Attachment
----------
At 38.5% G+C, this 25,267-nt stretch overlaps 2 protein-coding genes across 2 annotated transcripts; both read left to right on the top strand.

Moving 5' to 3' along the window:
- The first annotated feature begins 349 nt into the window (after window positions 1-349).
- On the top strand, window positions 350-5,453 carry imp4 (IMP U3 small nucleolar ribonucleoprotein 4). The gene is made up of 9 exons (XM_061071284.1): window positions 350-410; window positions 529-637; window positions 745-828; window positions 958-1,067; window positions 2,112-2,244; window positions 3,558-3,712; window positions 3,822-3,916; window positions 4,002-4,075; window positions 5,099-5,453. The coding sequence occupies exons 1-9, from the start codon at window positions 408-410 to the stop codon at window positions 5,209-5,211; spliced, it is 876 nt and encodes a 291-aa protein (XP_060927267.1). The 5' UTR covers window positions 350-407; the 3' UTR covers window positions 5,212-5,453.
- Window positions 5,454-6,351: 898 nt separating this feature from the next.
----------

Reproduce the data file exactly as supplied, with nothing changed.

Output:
At 38.5% G+C, this 25,267-nt stretch overlaps 2 protein-coding genes across 2 annotated transcripts; both read left to right on the top strand.

Moving 5' to 3' along the window:
- The first annotated feature begins 349 nt into the window (after window positions 1-349).
- On the top strand, window positions 350-5,453 carry imp4 (IMP U3 small nucleolar ribonucleoprotein 4). The gene is made up of 9 exons (XM_061071284.1): window positions 350-410; window positions 529-637; window positions 745-828; window positions 958-1,067; window positions 2,112-2,244; window positions 3,558-3,712; window positions 3,822-3,916; window positions 4,002-4,075; window positions 5,099-5,453. The coding sequence occupies exons 1-9, from the start codon at window positions 408-410 to the stop codon at window positions 5,209-5,211; spliced, it is 876 nt and encodes a 291-aa protein (XP_060927267.1). The 5' UTR covers window positions 350-407; the 3' UTR covers window positions 5,212-5,453.
- Window positions 5,454-6,351: 898 nt separating this feature from the next.